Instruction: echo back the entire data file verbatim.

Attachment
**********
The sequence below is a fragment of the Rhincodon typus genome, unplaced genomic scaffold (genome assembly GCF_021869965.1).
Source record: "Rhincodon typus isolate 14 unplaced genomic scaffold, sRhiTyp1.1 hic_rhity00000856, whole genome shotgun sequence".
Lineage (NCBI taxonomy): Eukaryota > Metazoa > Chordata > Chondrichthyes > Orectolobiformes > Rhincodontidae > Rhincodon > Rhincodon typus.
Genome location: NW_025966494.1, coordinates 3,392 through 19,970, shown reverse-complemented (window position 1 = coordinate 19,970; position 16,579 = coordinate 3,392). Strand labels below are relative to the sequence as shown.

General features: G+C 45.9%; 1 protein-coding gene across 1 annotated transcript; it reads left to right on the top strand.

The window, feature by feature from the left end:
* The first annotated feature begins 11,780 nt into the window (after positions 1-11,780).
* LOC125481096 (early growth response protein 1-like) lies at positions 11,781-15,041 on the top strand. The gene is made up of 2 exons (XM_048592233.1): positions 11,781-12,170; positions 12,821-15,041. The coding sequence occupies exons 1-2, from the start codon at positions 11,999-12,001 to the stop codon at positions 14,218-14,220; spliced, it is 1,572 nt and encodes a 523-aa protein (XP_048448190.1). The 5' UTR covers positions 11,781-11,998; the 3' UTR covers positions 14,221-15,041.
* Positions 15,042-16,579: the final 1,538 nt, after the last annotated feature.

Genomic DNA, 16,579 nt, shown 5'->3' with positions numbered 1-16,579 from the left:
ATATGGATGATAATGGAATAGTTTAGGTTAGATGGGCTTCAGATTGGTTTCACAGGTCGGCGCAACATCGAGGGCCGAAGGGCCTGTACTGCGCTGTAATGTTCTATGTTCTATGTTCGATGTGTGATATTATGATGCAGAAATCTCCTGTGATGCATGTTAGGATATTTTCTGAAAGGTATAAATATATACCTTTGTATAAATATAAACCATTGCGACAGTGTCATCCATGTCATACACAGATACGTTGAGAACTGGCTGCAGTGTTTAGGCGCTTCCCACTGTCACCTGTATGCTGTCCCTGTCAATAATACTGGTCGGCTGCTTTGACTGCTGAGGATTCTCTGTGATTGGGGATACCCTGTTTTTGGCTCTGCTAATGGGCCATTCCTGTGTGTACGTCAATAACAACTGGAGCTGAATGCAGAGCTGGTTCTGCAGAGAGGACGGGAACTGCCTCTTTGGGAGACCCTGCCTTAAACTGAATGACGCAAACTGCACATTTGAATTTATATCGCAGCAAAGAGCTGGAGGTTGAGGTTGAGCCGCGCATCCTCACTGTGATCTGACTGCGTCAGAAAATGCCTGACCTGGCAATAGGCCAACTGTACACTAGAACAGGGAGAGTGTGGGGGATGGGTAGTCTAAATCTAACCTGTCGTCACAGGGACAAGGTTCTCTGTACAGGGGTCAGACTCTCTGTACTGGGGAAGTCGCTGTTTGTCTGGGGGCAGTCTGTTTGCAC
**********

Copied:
The sequence below is a fragment of the Rhincodon typus genome, unplaced genomic scaffold (genome assembly GCF_021869965.1).
Source record: "Rhincodon typus isolate 14 unplaced genomic scaffold, sRhiTyp1.1 hic_rhity00000856, whole genome shotgun sequence".
Lineage (NCBI taxonomy): Eukaryota > Metazoa > Chordata > Chondrichthyes > Orectolobiformes > Rhincodontidae > Rhincodon > Rhincodon typus.
Genome location: NW_025966494.1, coordinates 3,392 through 19,970, shown reverse-complemented (window position 1 = coordinate 19,970; position 16,579 = coordinate 3,392). Strand labels below are relative to the sequence as shown.

General features: G+C 45.9%; 1 protein-coding gene across 1 annotated transcript; it reads left to right on the top strand.

The window, feature by feature from the left end:
* The first annotated feature begins 11,780 nt into the window (after positions 1-11,780).
* LOC125481096 (early growth response protein 1-like) lies at positions 11,781-15,041 on the top strand. The gene is made up of 2 exons (XM_048592233.1): positions 11,781-12,170; positions 12,821-15,041. The coding sequence occupies exons 1-2, from the start codon at positions 11,999-12,001 to the stop codon at positions 14,218-14,220; spliced, it is 1,572 nt and encodes a 523-aa protein (XP_048448190.1). The 5' UTR covers positions 11,781-11,998; the 3' UTR covers positions 14,221-15,041.
* Positions 15,042-16,579: the final 1,538 nt, after the last annotated feature.

Genomic DNA, 16,579 nt, shown 5'->3' with positions numbered 1-16,579 from the left:
ATATGGATGATAATGGAATAGTTTAGGTTAGATGGGCTTCAGATTGGTTTCACAGGTCGGCGCAACATCGAGGGCCGAAGGGCCTGTACTGCGCTGTAATGTTCTATGTTCTATGTTCGATGTGTGATATTATGATGCAGAAATCTCCTGTGATGCATGTTAGGATATTTTCTGAAAGGTATAAATATATACCTTTGTATAAATATAAACCATTGCGACAGTGTCATCCATGTCATACACAGATACGTTGAGAACTGGCTGCAGTGTTTAGGCGCTTCCCACTGTCACCTGTATGCTGTCCCTGTCAATAATACTGGTCGGCTGCTTTGACTGCTGAGGATTCTCTGTGATTGGGGATACCCTGTTTTTGGCTCTGCTAATGGGCCATTCCTGTGTGTACGTCAATAACAACTGGAGCTGAATGCAGAGCTGGTTCTGCAGAGAGGACGGGAACTGCCTCTTTGGGAGACCCTGCCTTAAACTGAATGACGCAAACTGCACATTTGAATTTATATCGCAGCAAAGAGCTGGAGGTTGAGGTTGAGCCGCGCATCCTCACTGTGATCTGACTGCGTCAGAAAATGCCTGACCTGGCAATAGGCCAACTGTACACTAGAACAGGGAGAGTGTGGGGGATGGGTAGTCTAAATCTAACCTGTCGTCACAGGGACAAGGTTCTCTGTACAGGGGTCAGACTCTCTGTACTGGGGAAGTCGCTGTTTGTCTGGGGGCAGTCTGTTTGCAC